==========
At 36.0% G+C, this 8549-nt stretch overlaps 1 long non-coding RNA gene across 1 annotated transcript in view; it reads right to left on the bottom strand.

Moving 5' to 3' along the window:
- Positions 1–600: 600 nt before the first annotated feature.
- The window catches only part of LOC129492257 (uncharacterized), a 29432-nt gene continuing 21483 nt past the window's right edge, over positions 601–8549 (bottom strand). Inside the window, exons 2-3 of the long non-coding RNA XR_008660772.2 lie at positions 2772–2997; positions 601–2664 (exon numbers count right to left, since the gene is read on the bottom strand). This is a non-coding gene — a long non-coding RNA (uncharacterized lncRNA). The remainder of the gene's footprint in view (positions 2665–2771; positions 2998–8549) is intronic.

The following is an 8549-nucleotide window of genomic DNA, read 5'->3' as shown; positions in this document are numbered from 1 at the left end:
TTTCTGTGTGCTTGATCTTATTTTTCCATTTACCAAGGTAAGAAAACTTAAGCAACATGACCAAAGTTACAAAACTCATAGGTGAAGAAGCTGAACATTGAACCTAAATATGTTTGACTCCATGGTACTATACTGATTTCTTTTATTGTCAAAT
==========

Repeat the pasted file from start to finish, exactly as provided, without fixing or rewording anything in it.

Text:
At 36.0% G+C, this 8549-nt stretch overlaps 1 long non-coding RNA gene across 1 annotated transcript in view; it reads right to left on the bottom strand.

Moving 5' to 3' along the window:
- Positions 1–600: 600 nt before the first annotated feature.
- The window catches only part of LOC129492257 (uncharacterized), a 29432-nt gene continuing 21483 nt past the window's right edge, over positions 601–8549 (bottom strand). Inside the window, exons 2-3 of the long non-coding RNA XR_008660772.2 lie at positions 2772–2997; positions 601–2664 (exon numbers count right to left, since the gene is read on the bottom strand). This is a non-coding gene — a long non-coding RNA (uncharacterized lncRNA). The remainder of the gene's footprint in view (positions 2665–2771; positions 2998–8549) is intronic.

The following is an 8549-nucleotide window of genomic DNA, read 5'->3' as shown; positions in this document are numbered from 1 at the left end:
TTTCTGTGTGCTTGATCTTATTTTTCCATTTACCAAGGTAAGAAAACTTAAGCAACATGACCAAAGTTACAAAACTCATAGGTGAAGAAGCTGAACATTGAACCTAAATATGTTTGACTCCATGGTACTATACTGATTTCTTTTATTGTCAAAT